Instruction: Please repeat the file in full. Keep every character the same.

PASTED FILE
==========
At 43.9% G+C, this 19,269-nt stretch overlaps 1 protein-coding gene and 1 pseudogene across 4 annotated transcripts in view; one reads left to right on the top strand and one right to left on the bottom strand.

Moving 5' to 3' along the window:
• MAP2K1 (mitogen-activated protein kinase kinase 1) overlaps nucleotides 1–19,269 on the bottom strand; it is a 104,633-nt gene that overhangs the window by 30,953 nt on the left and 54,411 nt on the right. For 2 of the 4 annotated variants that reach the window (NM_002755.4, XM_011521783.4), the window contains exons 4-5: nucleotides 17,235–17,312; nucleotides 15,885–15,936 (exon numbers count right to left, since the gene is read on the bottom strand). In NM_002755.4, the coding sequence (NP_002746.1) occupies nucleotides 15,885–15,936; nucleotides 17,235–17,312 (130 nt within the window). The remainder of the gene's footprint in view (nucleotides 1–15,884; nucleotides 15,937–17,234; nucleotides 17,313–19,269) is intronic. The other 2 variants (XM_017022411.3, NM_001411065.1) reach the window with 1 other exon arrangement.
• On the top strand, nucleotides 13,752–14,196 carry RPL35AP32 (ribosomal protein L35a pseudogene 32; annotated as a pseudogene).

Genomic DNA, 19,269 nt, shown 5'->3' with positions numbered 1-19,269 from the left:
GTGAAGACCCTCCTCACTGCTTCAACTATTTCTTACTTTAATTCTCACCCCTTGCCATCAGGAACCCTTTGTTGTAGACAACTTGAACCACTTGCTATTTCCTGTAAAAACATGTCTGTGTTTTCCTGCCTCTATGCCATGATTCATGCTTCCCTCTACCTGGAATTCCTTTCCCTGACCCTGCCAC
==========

At 43.9% G+C, this 19,269-nt stretch overlaps 1 protein-coding gene and 1 pseudogene across 4 annotated transcripts in view; one reads left to right on the top strand and one right to left on the bottom strand.

Moving 5' to 3' along the window:
• MAP2K1 (mitogen-activated protein kinase kinase 1) overlaps nucleotides 1–19,269 on the bottom strand; it is a 104,633-nt gene that overhangs the window by 30,953 nt on the left and 54,411 nt on the right. For 2 of the 4 annotated variants that reach the window (NM_002755.4, XM_011521783.4), the window contains exons 4-5: nucleotides 17,235–17,312; nucleotides 15,885–15,936 (exon numbers count right to left, since the gene is read on the bottom strand). In NM_002755.4, the coding sequence (NP_002746.1) occupies nucleotides 15,885–15,936; nucleotides 17,235–17,312 (130 nt within the window). The remainder of the gene's footprint in view (nucleotides 1–15,884; nucleotides 15,937–17,234; nucleotides 17,313–19,269) is intronic. The other 2 variants (XM_017022411.3, NM_001411065.1) reach the window with 1 other exon arrangement.
• On the top strand, nucleotides 13,752–14,196 carry RPL35AP32 (ribosomal protein L35a pseudogene 32; annotated as a pseudogene).

Genomic DNA, 19,269 nt, shown 5'->3' with positions numbered 1-19,269 from the left:
GTGAAGACCCTCCTCACTGCTTCAACTATTTCTTACTTTAATTCTCACCCCTTGCCATCAGGAACCCTTTGTTGTAGACAACTTGAACCACTTGCTATTTCCTGTAAAAACATGTCTGTGTTTTCCTGCCTCTATGCCATGATTCATGCTTCCCTCTACCTGGAATTCCTTTCCCTGACCCTGCCAC